Proteasomes are protected from autophagic elimination upon carbon starvation by sequestration into cytoplasmic storage granules, which aid cell fitness by providing a cache of proteasomes that can be rapidly remobilized when carbon availability improves.
Experimental and computational analyses reveal how proteasomal hydrolysis is regulated and show that peptide transport is the rate-limiting step and the main differentiating factor between human standard- and immuno-proteasomes.
Within the isolated lid sub-complex of the proteasome, a finely tuned network of interactions maintains the deubiquitinase in an inhibited conformation; dramatic rearrangements of the lid subunits upon incorporation into the holoenzyme lead to the deubiquitinase’s activation.
Inducing presomitic mesoderm (PSM)-fated ES cells clarified that Ripply2 directly interacts with Tbx6 and degrades Tbx6 in proteasome-ubiquitin pathway by recruiting the 26S proteasome, which is a PSM-specific event to define the segment border during mouse somitogenesis.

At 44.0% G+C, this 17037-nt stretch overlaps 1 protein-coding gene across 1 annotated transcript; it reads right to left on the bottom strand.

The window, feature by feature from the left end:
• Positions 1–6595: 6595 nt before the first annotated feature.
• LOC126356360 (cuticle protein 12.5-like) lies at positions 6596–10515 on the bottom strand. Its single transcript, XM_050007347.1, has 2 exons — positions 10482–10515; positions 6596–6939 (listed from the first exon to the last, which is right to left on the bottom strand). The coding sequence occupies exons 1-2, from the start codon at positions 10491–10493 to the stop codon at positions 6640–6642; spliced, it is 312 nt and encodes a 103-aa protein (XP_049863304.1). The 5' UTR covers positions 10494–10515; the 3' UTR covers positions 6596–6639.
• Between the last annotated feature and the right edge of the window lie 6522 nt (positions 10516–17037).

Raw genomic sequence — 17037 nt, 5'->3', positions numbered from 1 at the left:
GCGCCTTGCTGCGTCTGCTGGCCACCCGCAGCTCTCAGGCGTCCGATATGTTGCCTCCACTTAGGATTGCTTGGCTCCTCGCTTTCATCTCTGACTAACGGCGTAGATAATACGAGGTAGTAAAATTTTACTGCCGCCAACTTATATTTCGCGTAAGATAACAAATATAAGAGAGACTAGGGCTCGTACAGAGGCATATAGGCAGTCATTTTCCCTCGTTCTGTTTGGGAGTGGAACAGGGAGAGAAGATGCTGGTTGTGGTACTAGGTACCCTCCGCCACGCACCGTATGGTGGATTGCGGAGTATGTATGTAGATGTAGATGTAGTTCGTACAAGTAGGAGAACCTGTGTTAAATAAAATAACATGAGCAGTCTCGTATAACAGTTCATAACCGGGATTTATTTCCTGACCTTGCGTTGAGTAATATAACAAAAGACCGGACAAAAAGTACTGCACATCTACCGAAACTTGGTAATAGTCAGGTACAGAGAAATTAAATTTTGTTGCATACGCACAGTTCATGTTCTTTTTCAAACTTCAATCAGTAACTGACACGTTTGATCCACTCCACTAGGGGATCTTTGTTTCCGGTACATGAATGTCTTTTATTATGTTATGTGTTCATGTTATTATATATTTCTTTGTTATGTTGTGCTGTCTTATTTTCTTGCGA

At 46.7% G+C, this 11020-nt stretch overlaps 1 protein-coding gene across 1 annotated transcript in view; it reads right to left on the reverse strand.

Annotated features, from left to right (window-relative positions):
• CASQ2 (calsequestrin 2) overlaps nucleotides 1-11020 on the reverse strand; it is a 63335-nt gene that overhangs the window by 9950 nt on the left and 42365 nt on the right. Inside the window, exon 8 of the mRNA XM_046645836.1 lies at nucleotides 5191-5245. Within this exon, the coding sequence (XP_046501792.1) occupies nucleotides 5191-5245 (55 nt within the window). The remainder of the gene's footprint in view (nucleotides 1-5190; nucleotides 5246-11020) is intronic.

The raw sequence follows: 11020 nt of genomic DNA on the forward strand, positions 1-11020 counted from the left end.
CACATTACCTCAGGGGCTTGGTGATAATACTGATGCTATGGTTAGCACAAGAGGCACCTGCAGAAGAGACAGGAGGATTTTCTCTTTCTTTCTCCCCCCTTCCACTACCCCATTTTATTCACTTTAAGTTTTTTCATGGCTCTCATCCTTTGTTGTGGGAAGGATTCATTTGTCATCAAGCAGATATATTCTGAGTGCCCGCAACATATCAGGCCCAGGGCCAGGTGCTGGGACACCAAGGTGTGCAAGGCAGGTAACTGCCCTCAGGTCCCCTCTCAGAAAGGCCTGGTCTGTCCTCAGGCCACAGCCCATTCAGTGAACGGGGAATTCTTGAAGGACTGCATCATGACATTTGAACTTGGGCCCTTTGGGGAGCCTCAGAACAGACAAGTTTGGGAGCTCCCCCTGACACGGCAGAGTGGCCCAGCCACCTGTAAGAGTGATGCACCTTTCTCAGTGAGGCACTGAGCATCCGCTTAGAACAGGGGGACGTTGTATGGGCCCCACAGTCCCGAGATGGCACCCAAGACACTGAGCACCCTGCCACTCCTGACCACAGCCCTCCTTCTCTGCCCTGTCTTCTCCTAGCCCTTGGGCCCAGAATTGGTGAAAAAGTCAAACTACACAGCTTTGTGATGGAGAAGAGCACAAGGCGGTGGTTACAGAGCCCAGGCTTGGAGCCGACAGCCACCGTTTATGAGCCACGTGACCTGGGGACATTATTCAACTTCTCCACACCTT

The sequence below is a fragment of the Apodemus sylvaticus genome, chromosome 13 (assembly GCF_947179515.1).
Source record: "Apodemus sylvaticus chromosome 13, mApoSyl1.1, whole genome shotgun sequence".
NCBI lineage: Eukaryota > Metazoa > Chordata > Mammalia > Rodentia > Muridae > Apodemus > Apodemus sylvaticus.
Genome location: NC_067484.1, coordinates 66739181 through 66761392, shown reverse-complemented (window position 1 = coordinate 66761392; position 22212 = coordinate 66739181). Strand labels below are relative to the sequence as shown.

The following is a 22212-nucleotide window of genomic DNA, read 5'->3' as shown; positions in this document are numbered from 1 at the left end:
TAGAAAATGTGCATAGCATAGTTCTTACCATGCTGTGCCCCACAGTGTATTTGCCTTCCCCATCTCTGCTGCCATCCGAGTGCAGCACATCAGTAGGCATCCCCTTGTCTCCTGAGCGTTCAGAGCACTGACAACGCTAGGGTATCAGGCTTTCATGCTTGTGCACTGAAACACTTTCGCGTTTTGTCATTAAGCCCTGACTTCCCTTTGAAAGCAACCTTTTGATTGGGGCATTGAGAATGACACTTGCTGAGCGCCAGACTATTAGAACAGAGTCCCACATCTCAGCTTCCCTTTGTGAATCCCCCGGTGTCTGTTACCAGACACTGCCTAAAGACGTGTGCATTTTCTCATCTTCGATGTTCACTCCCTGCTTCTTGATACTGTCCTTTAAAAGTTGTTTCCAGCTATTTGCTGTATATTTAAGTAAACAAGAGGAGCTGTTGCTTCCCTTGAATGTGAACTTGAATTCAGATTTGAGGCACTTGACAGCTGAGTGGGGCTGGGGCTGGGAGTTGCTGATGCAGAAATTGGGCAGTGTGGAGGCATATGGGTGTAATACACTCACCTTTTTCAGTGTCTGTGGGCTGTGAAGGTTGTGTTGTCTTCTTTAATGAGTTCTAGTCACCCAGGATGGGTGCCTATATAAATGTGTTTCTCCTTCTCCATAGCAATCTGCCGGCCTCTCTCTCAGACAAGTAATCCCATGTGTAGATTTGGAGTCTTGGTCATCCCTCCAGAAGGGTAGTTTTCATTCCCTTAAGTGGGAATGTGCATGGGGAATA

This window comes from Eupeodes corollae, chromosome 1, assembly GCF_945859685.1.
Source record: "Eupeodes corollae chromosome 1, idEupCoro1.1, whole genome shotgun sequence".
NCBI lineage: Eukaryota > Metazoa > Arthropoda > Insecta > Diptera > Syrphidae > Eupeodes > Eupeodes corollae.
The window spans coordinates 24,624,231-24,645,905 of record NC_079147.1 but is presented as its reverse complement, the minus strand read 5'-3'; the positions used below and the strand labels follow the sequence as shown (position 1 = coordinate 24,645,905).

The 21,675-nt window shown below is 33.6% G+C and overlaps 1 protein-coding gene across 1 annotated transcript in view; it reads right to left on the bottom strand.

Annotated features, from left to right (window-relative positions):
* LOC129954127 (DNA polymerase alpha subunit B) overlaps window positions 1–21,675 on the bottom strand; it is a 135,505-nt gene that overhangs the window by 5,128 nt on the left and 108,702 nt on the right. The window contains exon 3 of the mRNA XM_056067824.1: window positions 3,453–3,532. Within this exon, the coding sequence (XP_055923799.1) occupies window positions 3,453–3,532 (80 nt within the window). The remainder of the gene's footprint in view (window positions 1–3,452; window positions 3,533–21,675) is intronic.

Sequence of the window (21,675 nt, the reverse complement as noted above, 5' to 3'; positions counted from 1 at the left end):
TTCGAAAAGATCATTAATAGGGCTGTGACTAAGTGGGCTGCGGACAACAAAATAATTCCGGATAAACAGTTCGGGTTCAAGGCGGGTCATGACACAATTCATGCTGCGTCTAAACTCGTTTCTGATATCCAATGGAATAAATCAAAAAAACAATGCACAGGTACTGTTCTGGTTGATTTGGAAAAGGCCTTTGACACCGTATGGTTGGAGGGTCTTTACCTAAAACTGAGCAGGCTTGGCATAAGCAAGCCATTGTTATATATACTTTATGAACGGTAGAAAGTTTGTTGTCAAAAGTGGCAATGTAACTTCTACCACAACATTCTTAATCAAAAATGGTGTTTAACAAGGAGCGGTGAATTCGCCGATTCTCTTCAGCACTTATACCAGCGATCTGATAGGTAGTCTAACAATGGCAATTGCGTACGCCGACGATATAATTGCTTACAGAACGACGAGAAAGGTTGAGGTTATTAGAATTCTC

One α-synuclein strain inhibited proteasome activity and induced apparent pathologies, while the other did not, indicating a strain-dependent toxicity of α-synuclein aggregates, which support a prion-like behavior of α-synuclein.
The 26S proteasome lid subcomplex acts as an external scaffold whose interactions with the ATPase motor stabilize the substrate-engagement-competent state, and control conformational changes upon engagement for subsequent degradation steps.